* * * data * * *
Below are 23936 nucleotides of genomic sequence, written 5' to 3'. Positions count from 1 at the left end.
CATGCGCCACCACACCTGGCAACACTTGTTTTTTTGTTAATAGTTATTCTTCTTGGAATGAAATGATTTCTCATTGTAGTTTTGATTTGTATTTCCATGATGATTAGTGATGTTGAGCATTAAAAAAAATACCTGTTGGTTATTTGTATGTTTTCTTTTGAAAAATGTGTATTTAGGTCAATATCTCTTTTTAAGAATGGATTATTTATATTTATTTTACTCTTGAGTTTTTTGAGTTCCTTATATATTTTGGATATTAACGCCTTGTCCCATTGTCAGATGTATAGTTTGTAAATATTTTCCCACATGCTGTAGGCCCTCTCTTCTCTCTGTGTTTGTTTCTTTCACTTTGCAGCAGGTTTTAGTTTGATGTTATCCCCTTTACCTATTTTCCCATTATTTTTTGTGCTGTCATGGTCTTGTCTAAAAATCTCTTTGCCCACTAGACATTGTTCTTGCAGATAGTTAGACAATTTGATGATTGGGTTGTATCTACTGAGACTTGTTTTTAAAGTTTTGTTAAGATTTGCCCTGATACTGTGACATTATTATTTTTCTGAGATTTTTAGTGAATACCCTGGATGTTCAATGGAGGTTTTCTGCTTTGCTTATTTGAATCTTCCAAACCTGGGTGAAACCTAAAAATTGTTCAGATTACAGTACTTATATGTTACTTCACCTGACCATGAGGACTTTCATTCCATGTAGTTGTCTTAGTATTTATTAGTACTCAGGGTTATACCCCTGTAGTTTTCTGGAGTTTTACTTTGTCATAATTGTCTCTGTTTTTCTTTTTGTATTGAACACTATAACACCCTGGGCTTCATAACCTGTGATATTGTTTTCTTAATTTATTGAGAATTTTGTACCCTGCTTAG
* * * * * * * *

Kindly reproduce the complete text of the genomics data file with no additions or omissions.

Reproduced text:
Below are 23936 nucleotides of genomic sequence, written 5' to 3'. Positions count from 1 at the left end.
CATGCGCCACCACACCTGGCAACACTTGTTTTTTTGTTAATAGTTATTCTTCTTGGAATGAAATGATTTCTCATTGTAGTTTTGATTTGTATTTCCATGATGATTAGTGATGTTGAGCATTAAAAAAAATACCTGTTGGTTATTTGTATGTTTTCTTTTGAAAAATGTGTATTTAGGTCAATATCTCTTTTTAAGAATGGATTATTTATATTTATTTTACTCTTGAGTTTTTTGAGTTCCTTATATATTTTGGATATTAACGCCTTGTCCCATTGTCAGATGTATAGTTTGTAAATATTTTCCCACATGCTGTAGGCCCTCTCTTCTCTCTGTGTTTGTTTCTTTCACTTTGCAGCAGGTTTTAGTTTGATGTTATCCCCTTTACCTATTTTCCCATTATTTTTTGTGCTGTCATGGTCTTGTCTAAAAATCTCTTTGCCCACTAGACATTGTTCTTGCAGATAGTTAGACAATTTGATGATTGGGTTGTATCTACTGAGACTTGTTTTTAAAGTTTTGTTAAGATTTGCCCTGATACTGTGACATTATTATTTTTCTGAGATTTTTAGTGAATACCCTGGATGTTCAATGGAGGTTTTCTGCTTTGCTTATTTGAATCTTCCAAACCTGGGTGAAACCTAAAAATTGTTCAGATTACAGTACTTATATGTTACTTCACCTGACCATGAGGACTTTCATTCCATGTAGTTGTCTTAGTATTTATTAGTACTCAGGGTTATACCCCTGTAGTTTTCTGGAGTTTTACTTTGTCATAATTGTCTCTGTTTTTCTTTTTGTATTGAACACTATAACACCCTGGGCTTCATAACCTGTGATATTGTTTTCTTAATTTATTGAGAATTTTGTACCCTGCTTAG